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Q&A With VCU Business School Librarians

October 9, 2014

Image of Patricia Sobczak and Bettina Peacemaker in atrium of Snead Hall, School of Business
Bettina Peacemaker and Pattie Sobczak, VCU Libraries' consultants to the School of Business. (Photo/Amber Taber)

For the School of Business, Bettina Peacemaker and Pattie Sobczak collaborate and also act independently in developing the collection, consulting on faculty and student research and teaching course-specific materials. 

Both bring business expertise to their roles.

Before becoming a librarian, Sobczak worked in sales, manufacturing and marketing, providing her with industry experience that helps connect students to the world outside the classroom. Leadership is a key research interest. She holds a doctorate in organizational systems, an M.B.A. and a bachelor’s degree in business management.

Peacemaker has worked with the School of Business for more than 10 years as a business research librarian, and also serves as the Assistant Head of Academic Outreach. She has a bachelor's degree in anthropology and a Master's in Library Science. She was introduced to management research during a graduate assistantship and has since worked in all areas of business to provide information literacy instruction and library support committed to engaging students with lifelong learning tools and strategies.

What challenges do research and collections librarians face when responding to today’s business curriculum and research needs?

Peacemaker: With more than 3,000 students in undergraduate, graduate and professional part-time programs, VCU’s School of Business is one of the university’s largest and most diverse academic communities. The business research and teaching needs are just as diverse. Communication and conversations with faculty and leadership are critical in my continuing education so that I can make the right decisions for business educators and their students. I actively seek and welcome opportunities to help me gain insight into the research experience including recommended readings, copies of syllabi, and even invitations to work with classes and groups. All of this helps me understand what information resources and strategies students and researchers need to be successful in business both inside the classroom and beyond.

Sobczak: Keeping track of the real-world, fast-moving reality of business and economic information is crucial for a current and relevant collection. I am constantly reading key resources like the New York Times, Wall Street Journal, Forbes, The Economist, etc. as well as book reviews and mainstream publications to stay up on the new books, journals, articles, and databases that might be appropriate for the School of Business. Ongoing communication with faculty and students is key to making sure we have the right resources. I like to hear directly from faculty with ideas about possible additions to our business collection.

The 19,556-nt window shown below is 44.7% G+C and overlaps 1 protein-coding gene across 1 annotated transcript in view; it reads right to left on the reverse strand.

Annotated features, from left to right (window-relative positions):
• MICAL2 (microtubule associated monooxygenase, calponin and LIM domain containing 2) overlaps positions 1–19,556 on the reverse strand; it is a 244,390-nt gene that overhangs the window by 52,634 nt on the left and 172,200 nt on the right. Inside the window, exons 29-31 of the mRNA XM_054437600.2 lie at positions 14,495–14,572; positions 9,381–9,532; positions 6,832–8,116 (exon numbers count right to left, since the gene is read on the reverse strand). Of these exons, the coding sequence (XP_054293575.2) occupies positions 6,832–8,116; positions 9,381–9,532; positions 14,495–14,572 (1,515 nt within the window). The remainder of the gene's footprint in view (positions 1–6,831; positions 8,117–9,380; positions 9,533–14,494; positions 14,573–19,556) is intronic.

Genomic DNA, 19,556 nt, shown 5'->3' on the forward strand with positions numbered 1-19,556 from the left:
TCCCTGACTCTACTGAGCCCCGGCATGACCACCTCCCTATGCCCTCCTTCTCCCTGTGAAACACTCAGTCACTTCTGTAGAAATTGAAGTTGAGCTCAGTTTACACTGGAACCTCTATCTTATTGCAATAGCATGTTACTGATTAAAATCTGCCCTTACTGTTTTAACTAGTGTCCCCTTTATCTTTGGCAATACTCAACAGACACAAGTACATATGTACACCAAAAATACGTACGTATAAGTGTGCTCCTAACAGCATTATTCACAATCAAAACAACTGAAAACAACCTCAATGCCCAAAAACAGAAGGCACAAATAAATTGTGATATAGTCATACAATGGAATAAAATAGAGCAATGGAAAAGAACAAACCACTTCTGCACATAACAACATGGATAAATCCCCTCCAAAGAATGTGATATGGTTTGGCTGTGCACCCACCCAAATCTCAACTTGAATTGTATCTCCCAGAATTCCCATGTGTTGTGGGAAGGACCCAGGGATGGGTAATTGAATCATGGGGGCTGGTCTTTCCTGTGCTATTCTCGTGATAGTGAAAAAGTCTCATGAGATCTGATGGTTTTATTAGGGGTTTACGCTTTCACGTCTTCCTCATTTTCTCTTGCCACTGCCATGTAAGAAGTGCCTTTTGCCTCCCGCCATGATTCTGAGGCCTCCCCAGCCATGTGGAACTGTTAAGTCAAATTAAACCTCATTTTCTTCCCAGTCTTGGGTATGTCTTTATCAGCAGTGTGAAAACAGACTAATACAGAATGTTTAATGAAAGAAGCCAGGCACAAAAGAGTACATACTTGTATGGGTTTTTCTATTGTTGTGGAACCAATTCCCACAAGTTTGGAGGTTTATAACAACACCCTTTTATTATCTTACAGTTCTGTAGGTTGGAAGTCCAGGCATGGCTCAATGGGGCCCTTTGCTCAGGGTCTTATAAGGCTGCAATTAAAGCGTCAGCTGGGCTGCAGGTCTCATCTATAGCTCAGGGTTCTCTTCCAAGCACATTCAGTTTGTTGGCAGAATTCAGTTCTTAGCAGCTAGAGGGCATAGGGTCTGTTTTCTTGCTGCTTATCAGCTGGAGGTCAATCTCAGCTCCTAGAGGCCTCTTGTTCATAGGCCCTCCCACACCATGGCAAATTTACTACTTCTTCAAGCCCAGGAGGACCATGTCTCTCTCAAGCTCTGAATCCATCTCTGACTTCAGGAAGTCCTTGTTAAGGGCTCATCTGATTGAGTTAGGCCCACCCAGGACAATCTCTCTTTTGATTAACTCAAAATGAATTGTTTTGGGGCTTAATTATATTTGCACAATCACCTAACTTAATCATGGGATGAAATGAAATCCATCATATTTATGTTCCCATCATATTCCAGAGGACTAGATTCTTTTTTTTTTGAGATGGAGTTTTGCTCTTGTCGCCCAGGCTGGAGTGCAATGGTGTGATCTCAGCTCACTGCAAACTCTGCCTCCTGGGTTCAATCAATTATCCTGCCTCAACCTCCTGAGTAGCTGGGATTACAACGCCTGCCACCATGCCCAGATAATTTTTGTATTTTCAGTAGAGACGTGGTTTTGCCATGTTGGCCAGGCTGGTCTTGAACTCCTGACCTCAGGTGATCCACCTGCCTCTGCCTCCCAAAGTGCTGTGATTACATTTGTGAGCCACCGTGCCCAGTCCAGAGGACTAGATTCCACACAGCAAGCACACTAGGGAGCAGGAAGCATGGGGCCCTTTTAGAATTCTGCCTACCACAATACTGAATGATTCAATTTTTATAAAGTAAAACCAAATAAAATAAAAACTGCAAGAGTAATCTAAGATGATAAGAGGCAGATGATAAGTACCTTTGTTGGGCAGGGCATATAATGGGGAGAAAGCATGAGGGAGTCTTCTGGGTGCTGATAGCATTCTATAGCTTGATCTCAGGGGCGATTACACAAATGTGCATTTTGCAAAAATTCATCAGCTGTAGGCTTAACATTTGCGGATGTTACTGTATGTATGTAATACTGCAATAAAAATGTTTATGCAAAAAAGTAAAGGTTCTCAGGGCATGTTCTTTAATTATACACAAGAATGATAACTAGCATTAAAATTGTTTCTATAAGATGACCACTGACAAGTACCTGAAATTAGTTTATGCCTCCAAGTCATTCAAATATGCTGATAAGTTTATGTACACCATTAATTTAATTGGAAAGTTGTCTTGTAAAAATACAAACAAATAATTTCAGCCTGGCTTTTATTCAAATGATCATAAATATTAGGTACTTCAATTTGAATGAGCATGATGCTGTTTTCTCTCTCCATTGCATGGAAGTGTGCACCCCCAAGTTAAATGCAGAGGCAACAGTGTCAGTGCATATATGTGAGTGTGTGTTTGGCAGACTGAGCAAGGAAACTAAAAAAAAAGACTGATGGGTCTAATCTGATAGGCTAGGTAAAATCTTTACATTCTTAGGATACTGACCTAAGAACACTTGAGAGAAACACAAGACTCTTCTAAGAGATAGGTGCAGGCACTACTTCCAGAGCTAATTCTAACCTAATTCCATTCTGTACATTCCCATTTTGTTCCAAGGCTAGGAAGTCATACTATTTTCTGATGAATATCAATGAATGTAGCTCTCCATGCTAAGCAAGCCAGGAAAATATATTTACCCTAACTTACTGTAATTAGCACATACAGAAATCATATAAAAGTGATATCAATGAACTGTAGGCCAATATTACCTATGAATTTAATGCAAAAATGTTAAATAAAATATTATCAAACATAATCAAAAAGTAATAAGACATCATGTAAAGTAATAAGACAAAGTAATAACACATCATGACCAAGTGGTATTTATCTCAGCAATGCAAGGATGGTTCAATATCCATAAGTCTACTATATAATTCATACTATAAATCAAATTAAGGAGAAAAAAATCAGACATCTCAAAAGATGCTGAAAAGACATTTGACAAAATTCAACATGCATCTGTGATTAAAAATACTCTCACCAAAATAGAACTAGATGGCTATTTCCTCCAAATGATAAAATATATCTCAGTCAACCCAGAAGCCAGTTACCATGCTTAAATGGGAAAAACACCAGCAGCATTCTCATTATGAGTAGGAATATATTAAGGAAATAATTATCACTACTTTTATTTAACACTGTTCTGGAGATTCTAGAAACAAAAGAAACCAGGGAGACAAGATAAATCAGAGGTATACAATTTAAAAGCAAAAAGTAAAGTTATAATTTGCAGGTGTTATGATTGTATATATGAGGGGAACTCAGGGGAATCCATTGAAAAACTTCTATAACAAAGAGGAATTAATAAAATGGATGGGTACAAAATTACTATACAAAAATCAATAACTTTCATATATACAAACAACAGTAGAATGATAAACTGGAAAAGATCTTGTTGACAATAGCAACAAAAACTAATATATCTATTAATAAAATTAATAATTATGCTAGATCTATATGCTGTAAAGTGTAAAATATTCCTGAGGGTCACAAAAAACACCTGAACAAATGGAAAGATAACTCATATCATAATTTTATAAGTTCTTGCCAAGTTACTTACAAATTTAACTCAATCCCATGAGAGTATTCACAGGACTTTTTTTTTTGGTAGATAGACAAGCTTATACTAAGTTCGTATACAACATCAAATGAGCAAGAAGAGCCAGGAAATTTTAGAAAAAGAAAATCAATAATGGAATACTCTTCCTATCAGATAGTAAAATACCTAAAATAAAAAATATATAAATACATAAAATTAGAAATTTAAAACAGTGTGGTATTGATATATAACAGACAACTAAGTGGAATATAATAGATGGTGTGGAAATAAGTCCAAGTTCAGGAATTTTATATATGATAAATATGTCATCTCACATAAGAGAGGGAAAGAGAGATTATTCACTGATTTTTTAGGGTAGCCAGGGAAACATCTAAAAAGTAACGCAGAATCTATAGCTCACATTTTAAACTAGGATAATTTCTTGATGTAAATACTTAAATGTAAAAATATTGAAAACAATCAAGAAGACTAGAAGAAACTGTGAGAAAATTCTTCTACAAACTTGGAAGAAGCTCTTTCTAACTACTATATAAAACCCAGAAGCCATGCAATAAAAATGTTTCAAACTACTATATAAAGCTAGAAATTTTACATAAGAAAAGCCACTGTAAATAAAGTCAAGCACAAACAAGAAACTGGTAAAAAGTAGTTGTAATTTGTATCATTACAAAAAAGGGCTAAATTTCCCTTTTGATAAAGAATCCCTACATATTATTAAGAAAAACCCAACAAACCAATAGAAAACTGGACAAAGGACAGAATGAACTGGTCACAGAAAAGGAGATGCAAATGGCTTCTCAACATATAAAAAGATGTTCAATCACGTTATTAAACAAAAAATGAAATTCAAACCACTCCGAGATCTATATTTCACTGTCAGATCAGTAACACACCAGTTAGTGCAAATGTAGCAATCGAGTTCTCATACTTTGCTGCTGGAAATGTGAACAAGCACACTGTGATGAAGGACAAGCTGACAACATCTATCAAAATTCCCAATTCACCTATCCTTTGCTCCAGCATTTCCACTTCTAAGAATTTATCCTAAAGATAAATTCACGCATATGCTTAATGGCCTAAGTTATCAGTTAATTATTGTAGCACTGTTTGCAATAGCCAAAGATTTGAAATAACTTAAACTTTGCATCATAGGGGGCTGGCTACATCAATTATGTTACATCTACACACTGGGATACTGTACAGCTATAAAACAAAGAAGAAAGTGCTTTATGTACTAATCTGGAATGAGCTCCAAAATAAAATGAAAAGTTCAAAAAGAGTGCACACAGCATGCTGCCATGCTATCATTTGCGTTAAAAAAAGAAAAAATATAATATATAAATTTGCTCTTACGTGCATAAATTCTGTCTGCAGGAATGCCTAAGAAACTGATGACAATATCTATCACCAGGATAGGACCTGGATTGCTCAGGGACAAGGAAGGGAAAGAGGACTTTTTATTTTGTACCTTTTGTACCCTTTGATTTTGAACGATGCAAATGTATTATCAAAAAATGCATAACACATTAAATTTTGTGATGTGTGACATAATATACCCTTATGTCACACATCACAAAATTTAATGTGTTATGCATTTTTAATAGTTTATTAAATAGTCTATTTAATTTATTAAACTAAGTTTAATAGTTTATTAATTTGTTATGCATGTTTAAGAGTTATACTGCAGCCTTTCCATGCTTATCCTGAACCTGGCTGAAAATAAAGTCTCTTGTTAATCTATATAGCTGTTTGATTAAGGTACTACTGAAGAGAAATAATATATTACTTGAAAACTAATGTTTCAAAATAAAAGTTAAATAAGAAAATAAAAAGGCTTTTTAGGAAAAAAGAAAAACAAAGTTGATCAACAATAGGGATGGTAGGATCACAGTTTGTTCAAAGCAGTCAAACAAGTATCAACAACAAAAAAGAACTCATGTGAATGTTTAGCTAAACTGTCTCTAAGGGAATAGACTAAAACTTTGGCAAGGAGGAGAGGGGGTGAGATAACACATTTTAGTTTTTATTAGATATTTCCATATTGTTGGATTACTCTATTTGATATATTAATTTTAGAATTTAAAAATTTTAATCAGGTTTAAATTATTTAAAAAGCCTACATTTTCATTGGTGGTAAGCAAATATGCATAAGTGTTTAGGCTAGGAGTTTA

Can you share an example of how VCU Libraries develops custom content for specific courses or groups?

Peacemaker: With so much information available, it’s important to create content that it is immediately applicable to coursework and research projects, and that’s how I approach my role in instruction and research. When I work with classes, I create online guides that specifically address the information goals of that course. I have examples from almost every area of the business curriculum. I also try to address broader needs based on my work with faculty and students, so I have developed guides that address common areas like marketing and management as well as guides on finding case studies, using business databases for career research and finding sources to help prepare for promotion and tenure.

Sobczak: One way we develop custom collections is when a new course is proposed, I do a detailed analysis of the existing collection pertaining to that discipline to determine if the current collection can support the new course and if not, I purchase materials needed to fully support the new course. 

How are priorities for the collection determined?

Sobczak: In the School of Business all of the programs are tied to what is happening in the real world. This means that the collection not only has to have the requisite theoretical resources but also resources about the practice and application of theory. This makes the business collection unique in that we need to find the right balance of resources to support the current and/or future research needs of the school at both the scholar and practitioner level. Also, I am working with faculty to create “Collections of Distinction” as a way to better support specific aspects of the school and to utilize these collections as a way to bring attention to its programs. 

Priorities are based on the current and anticipated curriculum and research needs of the faculty and students. Collection development is not done in a vacuum. It happens through ongoing communication and collaboration with me, Bettina, faculty, program chairs, the dean, and others. Also, specific requests for items are handled quickly and given top priority. Make your purchase suggestion at https://apps.library.vcu.edu/forms/purchase

What do many students and faculty not know about the library?

Peacemaker: That they have their own research consultants, librarians who are willing to work one-on-one on projects. VCU Libraries also offers incredible research support for research data management, innovative media production, interlibrary loan, and almost any area of scholarly communications.

Sobczak: The number of resources available to them through the library. Harvard Business Review, Value Line, WARC (World Advertising Research Center), WRDS (Wharton Research Data Services) and Hoover’s are examples of the many resources available online, 24/7.  

 

 

 

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